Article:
Email this article to a friend

Working In These Times

Thursday, May 13, 2010, 2:49 pm

Government Workers: Leeches on Public Purse or Underpaid and Underappreciated?

BY David Moberg

Government workers are more highly educated on average than private industry workers, but compared to private workers of similar education, public employees make 11 percent less.   (Courtesy of the Center for Economic and Policy Research)

“Public-sector unions bankrupting America,” screamed the headline of an editorial in a recent issue of the right–wing Washington Times.  But even more centrist or liberal opinion-makers, like New York Times economics writer David Leonhardt, list reducing public worker pensions as a necessary step toward sound publc policy.

Having weakened or destroyed unions in the private sector, the economic, political and ideological elite, with few exceptions, are increasingly attacking the public-sector unions and public employees. Their pensions are too generous, attackers say, pointing to the occasional retired government employee with multiple pensions or pensions boosted by late-career pay spikes. And their pay is too high, they say, noting that average pay is around 13-percent higher for all public workers than for all private workers.

With many states facing budget shortfalls as a result of the recession and housing bubble implosion, it’s easy and tempting to attack workers.  But two new studies–confirming conclusions of most previous research—show that public workers are actually underpaid compared to workers in the private sector.

It’s critical to recognize that state and local government workers are more highly educated and older on average than private industry workers (and disproportionately female also), as Center for Economic and Policy Research economist John Schmitt reports in a new study. (Just over half of state and local workers had college degrees or more last year, compared to 30 percent of the private average.)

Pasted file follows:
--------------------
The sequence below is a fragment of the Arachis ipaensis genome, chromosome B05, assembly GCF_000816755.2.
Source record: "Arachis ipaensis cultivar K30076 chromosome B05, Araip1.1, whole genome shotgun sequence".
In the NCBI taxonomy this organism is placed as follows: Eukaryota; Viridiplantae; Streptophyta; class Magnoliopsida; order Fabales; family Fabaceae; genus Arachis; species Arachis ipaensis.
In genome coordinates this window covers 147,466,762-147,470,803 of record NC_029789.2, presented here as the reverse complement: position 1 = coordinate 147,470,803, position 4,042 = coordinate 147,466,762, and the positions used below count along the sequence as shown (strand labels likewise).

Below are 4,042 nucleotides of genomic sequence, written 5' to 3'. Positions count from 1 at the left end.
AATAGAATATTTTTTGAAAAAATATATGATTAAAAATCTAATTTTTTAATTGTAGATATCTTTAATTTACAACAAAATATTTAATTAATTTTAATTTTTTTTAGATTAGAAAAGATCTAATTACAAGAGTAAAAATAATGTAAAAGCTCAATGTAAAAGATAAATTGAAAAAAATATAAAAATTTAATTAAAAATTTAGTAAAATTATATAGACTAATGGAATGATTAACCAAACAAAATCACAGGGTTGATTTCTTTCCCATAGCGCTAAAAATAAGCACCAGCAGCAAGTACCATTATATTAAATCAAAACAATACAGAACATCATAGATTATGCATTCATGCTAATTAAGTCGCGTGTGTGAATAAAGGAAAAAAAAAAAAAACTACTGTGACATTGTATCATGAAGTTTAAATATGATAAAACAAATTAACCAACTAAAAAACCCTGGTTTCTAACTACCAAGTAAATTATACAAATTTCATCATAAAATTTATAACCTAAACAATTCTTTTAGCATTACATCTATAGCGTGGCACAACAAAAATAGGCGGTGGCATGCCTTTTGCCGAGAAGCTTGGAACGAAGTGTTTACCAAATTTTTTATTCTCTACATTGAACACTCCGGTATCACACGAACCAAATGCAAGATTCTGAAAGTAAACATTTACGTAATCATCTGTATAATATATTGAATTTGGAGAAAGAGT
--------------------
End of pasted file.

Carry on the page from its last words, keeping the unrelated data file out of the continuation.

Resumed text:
Compared to workers of similar age and education, Schmitt says that state and local workers make 4 percent less than private workers. While lower-skilled public workers make more than their counterparts, a typical high-wage, highly-educated government worker—a group hugely inflated by teachers from pre-school to graduate school—makes about 11 percent less than comparable private workers.

Schmitt estimates that higher public employee benefits at most may bring pubic and private workers equal in total compensation, but then other issues must be considered. Government pay standards may most appropriately be compared with better-paying large corporations and with more highly educated workers. Also larger pensions compensate for the exclusion of about 30 percent of state and local government workers from Social Security.

Research released in April found even larger disadvantages for public workers’ pay and benefits. University of Wisconsin-Milwaukee economists Keith Bender and John Heywood, in a study prepared for the Center for State & Local Government Excellence and the National Institute on Retirement Security, also adjusted private/public wage comparisons to workers with comparable educations. But they also looked at total compensation, including pensions and other benefits.

Bender and Heywood found state employees on average earned 11 percent less than comparable private workers, and local government workers earn 12 percent less.  Add in those targeted pensions and other benefits, which do account for a higher percentage of public compensation, and the earnings disadvantage slips only slightly: Total compensation is 6.8 percent less for state workers, 7.4 per cent lower for local government workers, compared to the private sector.

“The average compensation of state and local employees is not excessive,” they conclude. Driving down public worker pay is not justified in terms of equity or the revival of the economy, which would be hurt by cuts in public jobs or pay. But the assault on public workers and their unions is mostly ideological, and facts—as well as people—are left unemployed.

David Moberg, a senior editor of In These Times, has been on the staff of the magazine since it began publishing in 1976. Before joining In These Times, he completed his work for a Ph.D. in anthropology at the University of Chicago and worked for Newsweek. He has received fellowships from the John D. and Catherine T. MacArthur Foundation and the Nation Institute for research on the new global economy. He can be reached at davidmoberg@inthesetimes.com.

View Comments